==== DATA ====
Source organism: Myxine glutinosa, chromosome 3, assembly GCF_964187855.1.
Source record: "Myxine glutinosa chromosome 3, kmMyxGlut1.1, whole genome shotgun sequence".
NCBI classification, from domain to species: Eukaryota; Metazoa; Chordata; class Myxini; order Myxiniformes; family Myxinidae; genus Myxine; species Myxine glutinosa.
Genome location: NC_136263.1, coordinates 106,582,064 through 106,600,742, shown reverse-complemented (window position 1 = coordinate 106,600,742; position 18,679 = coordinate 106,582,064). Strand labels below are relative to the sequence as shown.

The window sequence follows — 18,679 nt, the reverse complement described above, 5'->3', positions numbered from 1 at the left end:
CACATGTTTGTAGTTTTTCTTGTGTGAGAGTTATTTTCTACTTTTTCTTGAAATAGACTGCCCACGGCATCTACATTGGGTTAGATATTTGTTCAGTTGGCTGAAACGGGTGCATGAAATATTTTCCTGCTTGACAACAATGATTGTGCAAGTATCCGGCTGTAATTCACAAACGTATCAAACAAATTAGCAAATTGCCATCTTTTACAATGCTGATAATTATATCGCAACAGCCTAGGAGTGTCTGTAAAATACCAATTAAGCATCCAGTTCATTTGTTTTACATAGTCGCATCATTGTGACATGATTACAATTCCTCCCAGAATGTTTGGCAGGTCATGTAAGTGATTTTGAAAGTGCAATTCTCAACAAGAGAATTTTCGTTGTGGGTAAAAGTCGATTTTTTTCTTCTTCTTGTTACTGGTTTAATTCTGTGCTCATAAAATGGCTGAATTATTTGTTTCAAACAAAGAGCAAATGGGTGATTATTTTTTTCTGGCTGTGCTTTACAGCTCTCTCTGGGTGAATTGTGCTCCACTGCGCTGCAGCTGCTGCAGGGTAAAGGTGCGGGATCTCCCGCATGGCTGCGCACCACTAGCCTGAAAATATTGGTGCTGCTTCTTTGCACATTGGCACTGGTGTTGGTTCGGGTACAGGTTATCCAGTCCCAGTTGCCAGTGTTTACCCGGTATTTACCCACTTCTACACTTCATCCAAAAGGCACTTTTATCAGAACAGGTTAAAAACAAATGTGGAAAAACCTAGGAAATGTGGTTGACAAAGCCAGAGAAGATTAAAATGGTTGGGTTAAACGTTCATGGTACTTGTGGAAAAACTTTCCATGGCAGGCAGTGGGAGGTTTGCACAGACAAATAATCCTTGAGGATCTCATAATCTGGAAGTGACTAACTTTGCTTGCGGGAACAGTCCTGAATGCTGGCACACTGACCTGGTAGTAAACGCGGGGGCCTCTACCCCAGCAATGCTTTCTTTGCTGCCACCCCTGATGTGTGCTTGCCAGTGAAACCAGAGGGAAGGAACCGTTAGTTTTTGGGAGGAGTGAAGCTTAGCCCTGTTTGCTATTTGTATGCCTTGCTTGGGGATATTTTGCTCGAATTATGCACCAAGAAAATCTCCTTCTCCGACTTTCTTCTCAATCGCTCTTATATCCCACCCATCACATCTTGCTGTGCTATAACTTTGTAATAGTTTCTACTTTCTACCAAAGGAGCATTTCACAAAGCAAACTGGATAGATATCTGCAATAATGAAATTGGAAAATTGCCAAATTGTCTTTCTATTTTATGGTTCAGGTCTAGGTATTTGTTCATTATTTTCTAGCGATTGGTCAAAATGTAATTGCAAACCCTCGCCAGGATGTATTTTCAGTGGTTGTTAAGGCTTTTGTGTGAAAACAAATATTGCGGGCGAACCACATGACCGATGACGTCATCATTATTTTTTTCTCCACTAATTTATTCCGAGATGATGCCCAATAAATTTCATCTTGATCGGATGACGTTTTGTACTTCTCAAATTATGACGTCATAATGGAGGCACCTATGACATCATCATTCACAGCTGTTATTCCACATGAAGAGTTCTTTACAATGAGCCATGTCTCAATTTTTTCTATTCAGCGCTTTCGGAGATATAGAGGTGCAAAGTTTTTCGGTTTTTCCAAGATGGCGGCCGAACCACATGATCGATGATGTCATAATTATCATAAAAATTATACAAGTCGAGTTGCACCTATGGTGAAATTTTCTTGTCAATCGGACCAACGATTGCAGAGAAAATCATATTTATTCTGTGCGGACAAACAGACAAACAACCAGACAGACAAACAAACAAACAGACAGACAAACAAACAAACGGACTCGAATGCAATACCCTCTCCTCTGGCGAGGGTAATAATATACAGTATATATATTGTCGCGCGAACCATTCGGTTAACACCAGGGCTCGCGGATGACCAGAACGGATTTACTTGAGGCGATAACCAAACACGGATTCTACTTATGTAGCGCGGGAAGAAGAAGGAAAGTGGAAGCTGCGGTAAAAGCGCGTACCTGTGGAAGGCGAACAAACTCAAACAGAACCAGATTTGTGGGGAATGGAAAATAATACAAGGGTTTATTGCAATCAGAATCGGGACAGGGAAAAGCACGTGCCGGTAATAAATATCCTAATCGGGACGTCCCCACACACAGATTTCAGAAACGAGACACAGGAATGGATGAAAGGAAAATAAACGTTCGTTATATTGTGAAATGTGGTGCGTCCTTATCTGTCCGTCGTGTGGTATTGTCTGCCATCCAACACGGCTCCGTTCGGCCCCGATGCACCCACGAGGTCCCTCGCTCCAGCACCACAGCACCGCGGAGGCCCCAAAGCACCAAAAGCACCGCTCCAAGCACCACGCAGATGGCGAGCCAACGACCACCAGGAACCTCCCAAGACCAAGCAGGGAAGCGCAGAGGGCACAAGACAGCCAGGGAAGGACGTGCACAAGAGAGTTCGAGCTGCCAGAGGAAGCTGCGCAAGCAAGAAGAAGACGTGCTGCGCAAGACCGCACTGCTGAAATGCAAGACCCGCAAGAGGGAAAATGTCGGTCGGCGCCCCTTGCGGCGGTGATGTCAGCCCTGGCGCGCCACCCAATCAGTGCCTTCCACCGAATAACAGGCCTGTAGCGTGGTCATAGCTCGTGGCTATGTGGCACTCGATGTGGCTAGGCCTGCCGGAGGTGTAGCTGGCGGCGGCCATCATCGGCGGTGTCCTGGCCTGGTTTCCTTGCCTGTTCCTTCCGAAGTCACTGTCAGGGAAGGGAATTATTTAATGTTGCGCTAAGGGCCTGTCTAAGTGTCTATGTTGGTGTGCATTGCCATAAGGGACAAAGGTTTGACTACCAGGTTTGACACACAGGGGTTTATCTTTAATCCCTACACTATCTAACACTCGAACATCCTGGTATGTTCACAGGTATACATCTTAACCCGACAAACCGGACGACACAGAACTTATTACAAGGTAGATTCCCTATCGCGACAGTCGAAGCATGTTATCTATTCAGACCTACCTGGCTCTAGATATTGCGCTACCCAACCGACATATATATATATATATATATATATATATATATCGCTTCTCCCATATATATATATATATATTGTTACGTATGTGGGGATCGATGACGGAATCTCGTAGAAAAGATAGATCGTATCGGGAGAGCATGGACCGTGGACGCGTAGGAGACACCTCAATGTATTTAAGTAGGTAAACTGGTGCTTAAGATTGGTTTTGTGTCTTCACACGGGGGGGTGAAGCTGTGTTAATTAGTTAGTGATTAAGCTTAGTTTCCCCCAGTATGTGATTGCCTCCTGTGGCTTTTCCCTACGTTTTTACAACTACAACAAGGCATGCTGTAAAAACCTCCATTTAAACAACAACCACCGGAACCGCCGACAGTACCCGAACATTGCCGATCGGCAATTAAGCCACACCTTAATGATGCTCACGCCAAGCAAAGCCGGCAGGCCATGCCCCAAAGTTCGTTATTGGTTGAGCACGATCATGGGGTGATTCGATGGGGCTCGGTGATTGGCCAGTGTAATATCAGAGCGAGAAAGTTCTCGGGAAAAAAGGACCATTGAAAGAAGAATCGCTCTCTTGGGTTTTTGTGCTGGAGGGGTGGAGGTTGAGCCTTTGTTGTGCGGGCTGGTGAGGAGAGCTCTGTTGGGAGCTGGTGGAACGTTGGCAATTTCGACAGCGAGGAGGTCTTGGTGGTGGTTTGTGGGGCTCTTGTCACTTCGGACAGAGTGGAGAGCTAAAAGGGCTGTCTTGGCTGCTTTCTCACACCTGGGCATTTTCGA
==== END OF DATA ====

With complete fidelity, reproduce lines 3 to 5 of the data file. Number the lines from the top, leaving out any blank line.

NCBI classification, from domain to species: Eukaryota; Metazoa; Chordata; class Myxini; order Myxiniformes; family Myxinidae; genus Myxine; species Myxine glutinosa.
Genome location: NC_136263.1, coordinates 106,582,064 through 106,600,742, shown reverse-complemented (window position 1 = coordinate 106,600,742; position 18,679 = coordinate 106,582,064). Strand labels below are relative to the sequence as shown.

The window sequence follows — 18,679 nt, the reverse complement described above, 5'->3', positions numbered from 1 at the left end: